Olive oil can spoil within three months or last for three years, depending on the type of olive and the time of the harvest. For safety's sake, once you've opened a bottle of olive oil, use it up within six months.
Does Olive Oil Expire?
Late harvest olive oil comes from extremely ripe olives. It's very flavorful, but has a very short shelf life. If you're lucky enough to own a bottle of this delicious oil, you have three months to enjoy it.
Light and air will negatively impact any vegetable oil, causing it to oxidize and allowing it to turn rancid. Oxidized oil offers less nutritional punch as the anti-oxidant qualities have been lost.
Rancid oil gives off a terrible smell and taste. While the risk of ingesting rancid fats is low, olive oil should not be kept for more than six months once it's been opened.
How To Store Olive Oil
To keep oil as fresh as possible, keep it in the dark and avoid exposure to heat. This can be a challenge if you prefer to keep oil close to your stove.
However, by keeping all your oils at the far end of the cupboard by the stove, you may gain a bit of grace in your storage time!
Olive oil can be refrigerated. If you notice the oil growing thick, simply bring it to room temperature before using it.
How long does olive oil last? A good assumption is six months from the date the bottle is opened. Depending on the storage conditions before opening, the oil may turn sooner than that.
If you notice any of your regular cooking times or temperatures being thrown off, or if the oil starts to smoke, it may be too oxidized to keep. Discard and get a fresh bottle for consistent flavor and cook time.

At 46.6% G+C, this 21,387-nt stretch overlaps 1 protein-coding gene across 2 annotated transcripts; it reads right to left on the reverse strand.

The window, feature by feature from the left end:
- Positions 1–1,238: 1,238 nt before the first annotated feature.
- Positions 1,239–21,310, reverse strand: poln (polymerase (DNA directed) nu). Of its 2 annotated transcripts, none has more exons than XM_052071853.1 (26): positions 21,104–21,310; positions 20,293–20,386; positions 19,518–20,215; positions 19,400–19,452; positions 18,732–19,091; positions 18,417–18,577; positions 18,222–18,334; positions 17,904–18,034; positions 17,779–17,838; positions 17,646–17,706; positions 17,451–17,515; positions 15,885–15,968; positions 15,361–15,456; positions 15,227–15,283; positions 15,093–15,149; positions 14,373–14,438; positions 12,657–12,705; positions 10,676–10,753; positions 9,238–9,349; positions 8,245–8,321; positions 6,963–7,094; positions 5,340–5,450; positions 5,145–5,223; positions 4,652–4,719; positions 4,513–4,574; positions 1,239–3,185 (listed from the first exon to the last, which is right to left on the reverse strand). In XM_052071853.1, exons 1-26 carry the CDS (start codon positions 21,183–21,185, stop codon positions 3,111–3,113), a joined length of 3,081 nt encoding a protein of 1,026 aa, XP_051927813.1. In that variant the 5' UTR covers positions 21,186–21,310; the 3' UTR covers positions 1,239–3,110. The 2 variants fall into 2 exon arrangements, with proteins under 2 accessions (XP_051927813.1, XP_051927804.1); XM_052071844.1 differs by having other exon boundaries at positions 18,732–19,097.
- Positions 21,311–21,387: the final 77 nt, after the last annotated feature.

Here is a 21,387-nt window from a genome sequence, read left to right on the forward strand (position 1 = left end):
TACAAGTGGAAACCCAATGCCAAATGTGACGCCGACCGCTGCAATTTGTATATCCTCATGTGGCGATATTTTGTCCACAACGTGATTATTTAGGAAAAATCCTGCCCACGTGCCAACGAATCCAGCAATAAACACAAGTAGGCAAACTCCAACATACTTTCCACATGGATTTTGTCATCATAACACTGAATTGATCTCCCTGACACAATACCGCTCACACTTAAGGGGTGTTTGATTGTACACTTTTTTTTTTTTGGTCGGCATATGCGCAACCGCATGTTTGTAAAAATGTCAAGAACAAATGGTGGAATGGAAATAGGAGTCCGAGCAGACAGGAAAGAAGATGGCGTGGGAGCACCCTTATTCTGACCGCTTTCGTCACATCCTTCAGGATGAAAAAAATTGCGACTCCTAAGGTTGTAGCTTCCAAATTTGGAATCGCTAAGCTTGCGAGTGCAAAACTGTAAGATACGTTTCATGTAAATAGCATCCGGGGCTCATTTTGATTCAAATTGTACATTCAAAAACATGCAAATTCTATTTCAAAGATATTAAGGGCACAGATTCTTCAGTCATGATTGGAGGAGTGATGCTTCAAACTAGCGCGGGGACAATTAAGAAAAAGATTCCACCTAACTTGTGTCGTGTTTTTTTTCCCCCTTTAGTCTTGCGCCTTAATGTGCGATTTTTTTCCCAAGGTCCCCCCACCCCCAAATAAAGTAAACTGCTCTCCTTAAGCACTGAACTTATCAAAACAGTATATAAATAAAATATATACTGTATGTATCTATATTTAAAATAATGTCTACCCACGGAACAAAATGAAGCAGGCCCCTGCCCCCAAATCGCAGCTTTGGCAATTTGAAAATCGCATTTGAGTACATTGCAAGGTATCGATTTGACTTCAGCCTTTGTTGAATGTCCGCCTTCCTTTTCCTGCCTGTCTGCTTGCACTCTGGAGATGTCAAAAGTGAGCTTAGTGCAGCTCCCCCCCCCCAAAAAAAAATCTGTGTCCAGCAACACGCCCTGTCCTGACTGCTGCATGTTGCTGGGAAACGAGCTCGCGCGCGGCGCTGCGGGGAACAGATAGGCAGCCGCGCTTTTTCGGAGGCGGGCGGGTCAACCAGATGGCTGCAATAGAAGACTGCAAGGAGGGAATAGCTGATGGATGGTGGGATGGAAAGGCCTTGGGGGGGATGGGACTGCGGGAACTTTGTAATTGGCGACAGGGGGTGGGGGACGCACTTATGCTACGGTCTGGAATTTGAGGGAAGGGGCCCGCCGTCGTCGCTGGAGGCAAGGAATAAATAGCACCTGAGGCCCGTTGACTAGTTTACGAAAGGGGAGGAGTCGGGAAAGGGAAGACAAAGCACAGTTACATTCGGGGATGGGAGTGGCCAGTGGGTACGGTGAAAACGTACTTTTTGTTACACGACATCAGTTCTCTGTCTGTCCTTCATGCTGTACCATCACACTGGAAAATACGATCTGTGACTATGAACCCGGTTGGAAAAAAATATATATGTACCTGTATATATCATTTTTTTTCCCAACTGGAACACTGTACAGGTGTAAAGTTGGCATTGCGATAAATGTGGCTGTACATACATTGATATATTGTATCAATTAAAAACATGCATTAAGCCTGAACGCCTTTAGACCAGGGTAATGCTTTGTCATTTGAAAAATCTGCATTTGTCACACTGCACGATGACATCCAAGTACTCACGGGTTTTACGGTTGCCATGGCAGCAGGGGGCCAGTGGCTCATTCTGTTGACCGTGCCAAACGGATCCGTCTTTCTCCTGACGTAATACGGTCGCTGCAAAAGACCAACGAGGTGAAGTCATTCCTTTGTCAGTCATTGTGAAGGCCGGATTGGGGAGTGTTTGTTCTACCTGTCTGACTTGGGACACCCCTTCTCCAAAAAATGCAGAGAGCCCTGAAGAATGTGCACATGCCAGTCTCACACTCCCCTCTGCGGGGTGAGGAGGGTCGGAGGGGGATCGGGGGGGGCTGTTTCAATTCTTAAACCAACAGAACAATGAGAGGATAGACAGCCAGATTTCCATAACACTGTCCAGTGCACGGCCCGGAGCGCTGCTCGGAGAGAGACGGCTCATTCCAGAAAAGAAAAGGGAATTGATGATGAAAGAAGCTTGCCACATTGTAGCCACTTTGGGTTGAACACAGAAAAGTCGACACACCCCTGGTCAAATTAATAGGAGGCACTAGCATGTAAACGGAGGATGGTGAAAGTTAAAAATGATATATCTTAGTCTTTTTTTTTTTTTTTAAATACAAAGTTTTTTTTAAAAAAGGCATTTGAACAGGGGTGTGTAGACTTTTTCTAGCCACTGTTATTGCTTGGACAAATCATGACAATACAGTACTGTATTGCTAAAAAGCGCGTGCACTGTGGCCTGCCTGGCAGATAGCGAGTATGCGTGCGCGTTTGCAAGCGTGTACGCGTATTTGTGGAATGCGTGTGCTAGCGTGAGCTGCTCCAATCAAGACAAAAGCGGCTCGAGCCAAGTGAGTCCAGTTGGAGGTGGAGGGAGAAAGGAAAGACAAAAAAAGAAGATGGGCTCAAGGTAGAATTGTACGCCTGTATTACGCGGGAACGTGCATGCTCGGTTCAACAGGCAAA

Types of Olive Oil
Olive oil is available in four different grades or colors. Per healthy living expert Melissa Valliant darker oils are better in cold applications but will burn easily when heated.
Their names indicate purity, but for most cooks, the thing to remember is that the lighter in color the olive oil, the more heat it can tolerate.
Extra Virgin Olive Oil: This is the gold standard of olive oils. It's collected by cold pressing the best olives, has a very low smoke point, and should not be used for cooking.
Instead, use this delicious oil for salads and for dipping bread, because this oil retains the flavor of the olive.
Virgin Olive Oil: Virgin oil is made in a similar process to Extra Virgin, but the olives are a bit riper when pressing virgin olive oil.
This oil can take a bit more heat if you'd like to cook with it, but take care not to heat it past the smoke point.
Burned oil is a smelly waste. Both Extra Virgin and Virgin Olive oils are loaded with anti-oxidants because they are cold processed.
Pure Olive Oil/Olive Oil: Pure Olive Oil still comes from the first press of the olives, but is heated during the blending of olive oil and virgin olive oil. This product offers fewer anti-oxidants, but will tolerate more cooking heat.
Light Olive Oil: This oil has the highest smoke point of any olive oils, so you can cook almost anything in it. The flavor of this oil is extremely light.
If you prefer not to cook with corn or canola oil, light olive oil can be used as a substitute in many baking applications as it doesn't have a strong olive flavor.
Olive oil offers many rich flavors for salads, bread dipping, or just a drizzle over soup. If you need a cooking oil, use the Light version for a high heat tolerance. Once opened, you have six months to use the oil for the best flavor and heat tolerance.